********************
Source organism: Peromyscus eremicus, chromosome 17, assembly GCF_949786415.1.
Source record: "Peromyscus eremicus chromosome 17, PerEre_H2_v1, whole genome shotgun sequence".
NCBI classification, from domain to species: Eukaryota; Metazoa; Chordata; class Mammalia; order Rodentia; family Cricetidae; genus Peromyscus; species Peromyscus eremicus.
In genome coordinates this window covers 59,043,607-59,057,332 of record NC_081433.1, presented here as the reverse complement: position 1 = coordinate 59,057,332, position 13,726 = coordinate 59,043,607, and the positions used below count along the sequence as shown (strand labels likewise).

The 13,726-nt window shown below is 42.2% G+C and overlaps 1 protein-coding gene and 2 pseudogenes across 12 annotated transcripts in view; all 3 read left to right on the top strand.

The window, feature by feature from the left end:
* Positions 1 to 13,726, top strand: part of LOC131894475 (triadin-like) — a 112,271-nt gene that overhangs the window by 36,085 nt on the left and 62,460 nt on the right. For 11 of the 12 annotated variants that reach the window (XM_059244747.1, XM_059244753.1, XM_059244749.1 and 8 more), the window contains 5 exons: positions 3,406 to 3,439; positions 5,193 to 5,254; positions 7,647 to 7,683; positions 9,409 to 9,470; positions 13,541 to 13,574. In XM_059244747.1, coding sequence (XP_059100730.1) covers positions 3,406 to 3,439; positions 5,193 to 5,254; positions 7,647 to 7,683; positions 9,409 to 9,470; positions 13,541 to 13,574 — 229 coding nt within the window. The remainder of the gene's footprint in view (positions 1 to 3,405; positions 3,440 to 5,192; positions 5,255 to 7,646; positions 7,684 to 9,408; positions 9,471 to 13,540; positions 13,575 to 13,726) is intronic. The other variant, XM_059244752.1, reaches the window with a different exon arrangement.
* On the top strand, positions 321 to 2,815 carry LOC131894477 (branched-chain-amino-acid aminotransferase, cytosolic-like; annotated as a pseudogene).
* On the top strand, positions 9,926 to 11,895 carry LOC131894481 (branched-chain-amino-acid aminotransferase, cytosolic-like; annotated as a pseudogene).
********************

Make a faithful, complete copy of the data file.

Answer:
Source organism: Peromyscus eremicus, chromosome 17, assembly GCF_949786415.1.
Source record: "Peromyscus eremicus chromosome 17, PerEre_H2_v1, whole genome shotgun sequence".
NCBI classification, from domain to species: Eukaryota; Metazoa; Chordata; class Mammalia; order Rodentia; family Cricetidae; genus Peromyscus; species Peromyscus eremicus.
In genome coordinates this window covers 59,043,607-59,057,332 of record NC_081433.1, presented here as the reverse complement: position 1 = coordinate 59,057,332, position 13,726 = coordinate 59,043,607, and the positions used below count along the sequence as shown (strand labels likewise).

The 13,726-nt window shown below is 42.2% G+C and overlaps 1 protein-coding gene and 2 pseudogenes across 12 annotated transcripts in view; all 3 read left to right on the top strand.

The window, feature by feature from the left end:
* Positions 1 to 13,726, top strand: part of LOC131894475 (triadin-like) — a 112,271-nt gene that overhangs the window by 36,085 nt on the left and 62,460 nt on the right. For 11 of the 12 annotated variants that reach the window (XM_059244747.1, XM_059244753.1, XM_059244749.1 and 8 more), the window contains 5 exons: positions 3,406 to 3,439; positions 5,193 to 5,254; positions 7,647 to 7,683; positions 9,409 to 9,470; positions 13,541 to 13,574. In XM_059244747.1, coding sequence (XP_059100730.1) covers positions 3,406 to 3,439; positions 5,193 to 5,254; positions 7,647 to 7,683; positions 9,409 to 9,470; positions 13,541 to 13,574 — 229 coding nt within the window. The remainder of the gene's footprint in view (positions 1 to 3,405; positions 3,440 to 5,192; positions 5,255 to 7,646; positions 7,684 to 9,408; positions 9,471 to 13,540; positions 13,575 to 13,726) is intronic. The other variant, XM_059244752.1, reaches the window with a different exon arrangement.
* On the top strand, positions 321 to 2,815 carry LOC131894477 (branched-chain-amino-acid aminotransferase, cytosolic-like; annotated as a pseudogene).
* On the top strand, positions 9,926 to 11,895 carry LOC131894481 (branched-chain-amino-acid aminotransferase, cytosolic-like; annotated as a pseudogene).